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FRIDAY, May 15 — Get ready to feed the meter. Parking tickets are coming back to Lansing.
After suspending enforcement of most parking violations across Lansing amid the statewide lockdown, city officials announced today that some ticketing will resume by Monday with maximum stay limits again enforced across metered and unmetered city parking spaces.
The move coincides with the slow reengagement of Michigan’s economy in recent weeks with restrictions having been eased on landscaping, construction and other outdoor enterprises.
Beginning Monday, anyone parking longer than the maximum stay, such as two hours on Washington Square, will be subject to a violation. Downtown parking garages will also return to normal operations on Monday. Typical permits and fees for those spaces will again apply.
By June 1, enforcement of metered parking will also resume — with changes. The minimum stay at parking pay stations will be reduced from one hour to 15 minutes. A 30-cent fee has also been added to all credit card transactions to help offset the city’s parking expenses.
The city’s latest ordinance on overnight parking will also be enforced on June 1. All residents that park on streets between 2-5 a.m. will be required to have a permit or risk citations. Additional details and an application process are available at lansingmi.gov/parking.
City officials said that resuming parking enforcement will help support businesses as they reopen their doors, as well as downtown workers as they begin to return to their jobs. After the pandemic first hit, only safety hazards or blocked streets had been enforced by city officials.
In Greater Lansing…
A conservative advocacy group is encouraging hairdressers across Michigan to violate Gov. Gretchen Whitmer’s executive orders and give free haircuts on the State Capitol lawn from noon to 3 p.m. Wednesday. The demonstration has been dubbed as “Operation Haircut.”
Organizers said the act of civil disobedience was largely inspired by Owosso barber Karl Manke, who was ticketed, had his license temporarily suspended and was ordered to close his shop. Free haircuts — with social distancing precautions and other safety measures — will be available to those who choose to attend, though the haircuts themselves remain illegal.
Organizers warned guests who fail to comply with social distancing measures to watch out for the “Whitmer police.” People providing haircuts will be unable to remain six feet away from those who receive them, though cops don’t tend to ticket those violations anyway.
The East Lansing Downtown Development Authority awarded 57 businesses with $2,500 Business Relief Program grants during its first round of funding yesterday. A total of 76 applications were received. Businesses were selected based, in part, on financial struggles tied to COVID-19. Those awarded grant funds are expected to be distributed Monday.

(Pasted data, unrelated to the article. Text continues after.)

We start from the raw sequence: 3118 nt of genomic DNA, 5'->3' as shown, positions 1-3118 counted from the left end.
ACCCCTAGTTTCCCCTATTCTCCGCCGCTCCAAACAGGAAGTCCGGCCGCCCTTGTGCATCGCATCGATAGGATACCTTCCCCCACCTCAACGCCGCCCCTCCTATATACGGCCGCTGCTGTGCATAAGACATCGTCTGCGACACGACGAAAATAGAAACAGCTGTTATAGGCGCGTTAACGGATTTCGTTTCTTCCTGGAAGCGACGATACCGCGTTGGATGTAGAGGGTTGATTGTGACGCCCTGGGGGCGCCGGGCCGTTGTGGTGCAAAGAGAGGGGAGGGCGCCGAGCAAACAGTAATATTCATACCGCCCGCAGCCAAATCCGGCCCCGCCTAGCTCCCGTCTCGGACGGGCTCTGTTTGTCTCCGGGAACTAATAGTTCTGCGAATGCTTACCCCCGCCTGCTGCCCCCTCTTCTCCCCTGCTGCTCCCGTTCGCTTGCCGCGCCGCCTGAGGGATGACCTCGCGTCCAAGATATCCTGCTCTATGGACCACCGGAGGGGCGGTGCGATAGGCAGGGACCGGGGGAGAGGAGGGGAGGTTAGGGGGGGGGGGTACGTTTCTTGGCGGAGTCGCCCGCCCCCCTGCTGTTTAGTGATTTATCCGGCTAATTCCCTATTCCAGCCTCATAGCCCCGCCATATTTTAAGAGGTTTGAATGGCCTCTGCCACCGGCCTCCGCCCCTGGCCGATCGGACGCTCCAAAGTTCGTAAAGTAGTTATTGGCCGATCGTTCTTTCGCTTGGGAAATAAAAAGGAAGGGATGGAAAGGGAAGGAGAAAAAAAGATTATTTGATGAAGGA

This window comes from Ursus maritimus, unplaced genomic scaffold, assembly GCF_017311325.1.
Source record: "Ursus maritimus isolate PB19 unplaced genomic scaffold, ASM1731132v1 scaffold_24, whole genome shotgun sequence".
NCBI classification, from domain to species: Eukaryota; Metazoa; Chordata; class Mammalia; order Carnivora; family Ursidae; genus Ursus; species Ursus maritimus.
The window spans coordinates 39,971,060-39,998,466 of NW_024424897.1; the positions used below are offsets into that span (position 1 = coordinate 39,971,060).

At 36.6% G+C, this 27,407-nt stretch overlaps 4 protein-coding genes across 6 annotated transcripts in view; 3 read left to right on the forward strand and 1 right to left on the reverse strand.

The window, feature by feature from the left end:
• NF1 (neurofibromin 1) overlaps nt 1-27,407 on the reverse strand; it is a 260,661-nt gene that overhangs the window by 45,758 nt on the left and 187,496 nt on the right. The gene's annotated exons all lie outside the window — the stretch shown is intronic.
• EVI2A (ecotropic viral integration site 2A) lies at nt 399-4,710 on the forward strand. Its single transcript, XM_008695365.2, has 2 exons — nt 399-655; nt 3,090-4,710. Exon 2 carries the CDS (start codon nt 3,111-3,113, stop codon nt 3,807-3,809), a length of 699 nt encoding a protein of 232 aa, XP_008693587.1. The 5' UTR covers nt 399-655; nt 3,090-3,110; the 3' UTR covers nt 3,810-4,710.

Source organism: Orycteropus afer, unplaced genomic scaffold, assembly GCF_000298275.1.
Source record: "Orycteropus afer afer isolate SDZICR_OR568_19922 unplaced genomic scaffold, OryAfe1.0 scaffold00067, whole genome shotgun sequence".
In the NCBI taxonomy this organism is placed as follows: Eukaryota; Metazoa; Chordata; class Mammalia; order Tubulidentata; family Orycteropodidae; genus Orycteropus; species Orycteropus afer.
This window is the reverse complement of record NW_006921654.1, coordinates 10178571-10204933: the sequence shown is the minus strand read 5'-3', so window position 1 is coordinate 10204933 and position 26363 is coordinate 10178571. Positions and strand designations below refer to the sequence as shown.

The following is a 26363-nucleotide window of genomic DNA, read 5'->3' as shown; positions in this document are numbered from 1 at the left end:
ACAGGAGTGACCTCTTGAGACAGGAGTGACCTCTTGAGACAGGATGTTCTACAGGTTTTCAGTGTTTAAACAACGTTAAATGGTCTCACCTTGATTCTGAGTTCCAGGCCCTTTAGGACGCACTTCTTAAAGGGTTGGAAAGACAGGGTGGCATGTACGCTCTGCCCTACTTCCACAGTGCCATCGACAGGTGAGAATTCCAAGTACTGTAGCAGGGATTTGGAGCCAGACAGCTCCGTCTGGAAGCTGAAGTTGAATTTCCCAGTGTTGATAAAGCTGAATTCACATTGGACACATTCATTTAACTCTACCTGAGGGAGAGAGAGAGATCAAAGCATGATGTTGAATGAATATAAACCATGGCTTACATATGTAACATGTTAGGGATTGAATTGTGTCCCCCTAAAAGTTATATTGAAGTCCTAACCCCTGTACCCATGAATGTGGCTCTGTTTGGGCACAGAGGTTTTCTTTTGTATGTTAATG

The DDA also approved a second round of $2,500 grants that will be distributed to dozens of additional businesses next month. The application for that round opens June 2 and closes June 5. Businesses delinquent on taxes will be eligible if payments are made by June 1.
The next virtual East Lansing City Council meeting is scheduled for 7 p.m. May 19.
East Lansing officials are also advising residents of upcoming, construction-related road sidewalk closures on East Grand River Avenue that begins Monday. The first phase of the project will close sidewalks from M.A.C. Avenue to the west of Target until at least Thursday.
Whitmer announced the creation of a “Return to Learning” advisory council today to formalize a process that’ll determine how schools can reopen in the fall. She said it’s here hope that in-person learning will be able to resume later this year, depending on the virus’ spread.
The 25-member panel, with students, parents, teachers, administrators and public health officials, will be tasked with providing state officials with recommendations on how to safely, equitably, and efficiently return to school this Fall. Its members haven’t yet been appointed by Whitmer.
“This panel will use a data-informed and science-based approach with input from epidemiologists to determine if, when, and how students can return to school this fall and what that will look like,” Whitmer explained in a press release detailing the newly announced initiative.
Schools have been closed to students since March 16. And before they can reopen, the advisory council must consult experts in public health and epidemiology to hash out a plan. Those interested in an appointment to the advisory group can visit michigan.gov/appointments.
At the Michigan Court of Claims, oral arguments formally began today over Whitmer’s ability to issue executive orders and maintain a state of emergency declaration amid the pandemic in Michigan. Michigan’s Republican-led Legislature opted to file the litigation earlier this month.
The Detroit Free Press reports that a ruling could arrive as soon as next week, though the case is destined for an appeal and a possible continued legal battle at the Michigan Supreme Court.
Republicans don’t believe Whitmer has the authority to issue and enforce executive orders given that the Legislature hasn’t voted to extend a state of emergency in Michigan. Whitmer, leaning on another state statute, argued that she has that authority during certain health crises.